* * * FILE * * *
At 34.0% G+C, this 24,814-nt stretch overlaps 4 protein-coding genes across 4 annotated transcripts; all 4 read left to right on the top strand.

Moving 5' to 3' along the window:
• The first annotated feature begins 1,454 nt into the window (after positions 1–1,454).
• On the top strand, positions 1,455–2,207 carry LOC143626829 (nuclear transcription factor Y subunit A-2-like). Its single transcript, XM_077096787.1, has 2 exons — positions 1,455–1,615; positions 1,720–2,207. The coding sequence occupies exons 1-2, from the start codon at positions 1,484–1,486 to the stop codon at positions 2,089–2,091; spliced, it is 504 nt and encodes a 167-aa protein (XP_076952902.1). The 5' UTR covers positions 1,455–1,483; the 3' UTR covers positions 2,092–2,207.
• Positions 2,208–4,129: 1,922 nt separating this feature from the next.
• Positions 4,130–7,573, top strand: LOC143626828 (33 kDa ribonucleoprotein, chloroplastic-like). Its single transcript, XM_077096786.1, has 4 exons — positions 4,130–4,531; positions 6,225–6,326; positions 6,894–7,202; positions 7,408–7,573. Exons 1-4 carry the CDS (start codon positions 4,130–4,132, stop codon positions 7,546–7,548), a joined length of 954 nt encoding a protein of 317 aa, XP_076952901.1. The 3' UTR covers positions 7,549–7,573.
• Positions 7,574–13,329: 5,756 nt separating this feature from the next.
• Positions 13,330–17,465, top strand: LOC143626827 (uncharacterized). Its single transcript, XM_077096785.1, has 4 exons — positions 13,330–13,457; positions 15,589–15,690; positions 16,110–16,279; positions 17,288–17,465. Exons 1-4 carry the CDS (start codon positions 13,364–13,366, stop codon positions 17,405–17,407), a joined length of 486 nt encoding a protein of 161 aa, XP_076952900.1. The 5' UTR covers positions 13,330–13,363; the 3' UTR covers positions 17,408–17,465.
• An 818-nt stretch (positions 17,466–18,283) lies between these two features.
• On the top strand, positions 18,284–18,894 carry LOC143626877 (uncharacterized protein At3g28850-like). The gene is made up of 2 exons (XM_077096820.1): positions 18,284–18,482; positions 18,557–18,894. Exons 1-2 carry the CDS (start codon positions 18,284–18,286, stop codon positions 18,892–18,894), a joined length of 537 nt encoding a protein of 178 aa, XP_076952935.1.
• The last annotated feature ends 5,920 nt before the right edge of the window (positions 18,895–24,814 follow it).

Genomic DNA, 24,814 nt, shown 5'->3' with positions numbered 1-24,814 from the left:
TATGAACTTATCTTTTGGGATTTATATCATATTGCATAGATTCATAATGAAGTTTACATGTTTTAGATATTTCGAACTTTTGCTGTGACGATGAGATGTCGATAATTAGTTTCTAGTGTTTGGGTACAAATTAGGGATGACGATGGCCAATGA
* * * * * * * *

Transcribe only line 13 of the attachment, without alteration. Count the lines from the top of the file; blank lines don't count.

TATGAACTTATCTTTTGGGATTTATATCATATTGCATAGATTCATAATGAAGTTTACATGTTTTAGATATTTCGAACTTTTGCTGTGACGATGAGATGTCGATAATTAGTTTCTAGTGTTTGGGTACAAATTAGGGATGACGATGGCCAATGA